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Researchers investigate environmental impact of nanotechnology

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It’s not quite like the self-replicating nanobots that threaten humanity on “Star Gate,” but the predictions of nanotech-inspired technological leaps are often countered by warnings from scientific, health and environmental organizations about the possible dangers of nanotechnology that haven’t yet been fully explored.

One nanometer is one-billionth of a meter. What if we breathe in these particles, or take them in through our skin? What happens to our air, water, plants, fish and animals if these particles are loosed upon an unsuspecting ecosphere?

In Europe, the Nanosafe2 project (www.nanosafe.org), funded by the European Commission with partners across industry and academia, regularly investigates and reports on the safe production and use of nanomaterials; BASF is one of the commercial partners in the project. In the United States, the National Institute for Occupational Safety and Health (www.cdc.gov/niosh/topics/nanotech) is the leading federal agency conducting research and providing guidance on the saftey and health implications of nonotechnology.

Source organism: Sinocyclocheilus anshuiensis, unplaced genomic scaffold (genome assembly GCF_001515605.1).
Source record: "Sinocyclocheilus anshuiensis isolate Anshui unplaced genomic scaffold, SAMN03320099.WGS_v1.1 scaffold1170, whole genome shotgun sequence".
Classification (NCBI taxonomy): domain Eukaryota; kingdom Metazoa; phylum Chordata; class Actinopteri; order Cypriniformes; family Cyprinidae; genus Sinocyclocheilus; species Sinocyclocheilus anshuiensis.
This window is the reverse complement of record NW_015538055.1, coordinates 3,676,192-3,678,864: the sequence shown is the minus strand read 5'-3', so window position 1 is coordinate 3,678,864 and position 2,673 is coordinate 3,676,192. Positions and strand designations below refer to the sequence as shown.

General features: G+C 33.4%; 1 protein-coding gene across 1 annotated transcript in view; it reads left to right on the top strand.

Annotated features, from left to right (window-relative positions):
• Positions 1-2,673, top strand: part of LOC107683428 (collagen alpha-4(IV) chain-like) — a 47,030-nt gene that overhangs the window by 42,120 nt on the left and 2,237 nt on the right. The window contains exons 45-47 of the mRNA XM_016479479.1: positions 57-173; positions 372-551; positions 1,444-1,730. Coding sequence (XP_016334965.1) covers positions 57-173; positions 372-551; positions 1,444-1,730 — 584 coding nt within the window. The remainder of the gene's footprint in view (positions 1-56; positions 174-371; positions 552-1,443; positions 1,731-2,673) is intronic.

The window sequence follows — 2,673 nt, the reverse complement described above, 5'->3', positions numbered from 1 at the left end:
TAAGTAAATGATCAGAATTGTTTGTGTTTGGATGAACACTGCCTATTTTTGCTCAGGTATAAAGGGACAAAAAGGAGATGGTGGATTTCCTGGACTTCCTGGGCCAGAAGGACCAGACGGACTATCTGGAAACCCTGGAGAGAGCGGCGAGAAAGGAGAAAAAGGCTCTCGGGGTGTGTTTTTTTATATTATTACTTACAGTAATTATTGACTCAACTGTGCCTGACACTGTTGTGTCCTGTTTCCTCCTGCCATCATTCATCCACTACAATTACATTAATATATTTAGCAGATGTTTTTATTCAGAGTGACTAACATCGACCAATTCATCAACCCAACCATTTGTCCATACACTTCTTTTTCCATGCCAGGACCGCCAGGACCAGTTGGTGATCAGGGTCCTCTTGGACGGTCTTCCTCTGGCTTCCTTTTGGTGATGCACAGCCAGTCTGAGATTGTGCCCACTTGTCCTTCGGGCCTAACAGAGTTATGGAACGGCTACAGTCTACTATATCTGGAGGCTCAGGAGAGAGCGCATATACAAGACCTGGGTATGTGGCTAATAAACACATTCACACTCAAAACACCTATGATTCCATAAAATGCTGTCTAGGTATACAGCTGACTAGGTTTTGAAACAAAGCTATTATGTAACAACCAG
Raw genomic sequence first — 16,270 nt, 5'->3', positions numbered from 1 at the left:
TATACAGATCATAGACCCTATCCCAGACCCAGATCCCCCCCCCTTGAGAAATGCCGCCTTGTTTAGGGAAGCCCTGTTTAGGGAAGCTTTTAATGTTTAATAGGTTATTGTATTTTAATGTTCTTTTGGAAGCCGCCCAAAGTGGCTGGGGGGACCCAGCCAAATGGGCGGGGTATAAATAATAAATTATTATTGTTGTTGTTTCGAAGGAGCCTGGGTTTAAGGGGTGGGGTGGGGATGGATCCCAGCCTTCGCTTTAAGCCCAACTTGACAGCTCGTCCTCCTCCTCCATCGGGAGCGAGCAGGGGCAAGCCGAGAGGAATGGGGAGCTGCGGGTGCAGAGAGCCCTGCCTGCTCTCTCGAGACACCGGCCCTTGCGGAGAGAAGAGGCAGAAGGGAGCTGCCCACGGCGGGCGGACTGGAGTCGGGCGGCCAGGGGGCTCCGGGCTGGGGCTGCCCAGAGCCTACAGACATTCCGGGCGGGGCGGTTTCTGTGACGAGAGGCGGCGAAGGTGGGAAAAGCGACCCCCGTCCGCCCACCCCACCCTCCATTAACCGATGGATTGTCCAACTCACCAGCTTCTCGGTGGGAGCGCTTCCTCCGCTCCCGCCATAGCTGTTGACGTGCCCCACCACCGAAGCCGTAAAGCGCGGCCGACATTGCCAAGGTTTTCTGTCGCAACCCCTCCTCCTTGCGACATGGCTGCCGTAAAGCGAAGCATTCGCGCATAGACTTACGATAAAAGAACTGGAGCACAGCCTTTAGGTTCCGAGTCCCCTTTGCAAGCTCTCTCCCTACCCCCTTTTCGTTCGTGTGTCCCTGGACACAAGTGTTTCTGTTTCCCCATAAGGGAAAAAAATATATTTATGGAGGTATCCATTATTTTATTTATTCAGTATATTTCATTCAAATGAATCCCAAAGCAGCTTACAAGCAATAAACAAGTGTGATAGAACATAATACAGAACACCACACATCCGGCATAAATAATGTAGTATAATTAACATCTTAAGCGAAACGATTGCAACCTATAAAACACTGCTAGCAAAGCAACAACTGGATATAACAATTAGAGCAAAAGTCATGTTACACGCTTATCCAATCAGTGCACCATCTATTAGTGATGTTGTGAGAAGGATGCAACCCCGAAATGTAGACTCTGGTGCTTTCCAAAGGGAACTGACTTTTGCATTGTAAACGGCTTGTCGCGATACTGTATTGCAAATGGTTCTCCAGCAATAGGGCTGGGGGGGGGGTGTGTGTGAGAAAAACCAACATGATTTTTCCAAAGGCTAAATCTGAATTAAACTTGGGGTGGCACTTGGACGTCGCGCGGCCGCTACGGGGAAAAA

Much of the concern may be merely speculative at this point, but if you’re providing nano-enhanced fabrics, or fabric products, to your customers, it’s probably a good idea to be able to answer any questions or allay any safety concerns they may have. As Andrew D. Maynard, chief science advisor for the Wilson Center’s Project on Emerging Nanotechnologies, puts it: “What is really important is making sure that the materials and new products that are already being developed by the indsutry are as safe as possible, and that we don’t create a legacy of harm that future generations will have to clear up.”

Galynn Nordstrom is editor of Specialty Fabrics Review magazine.

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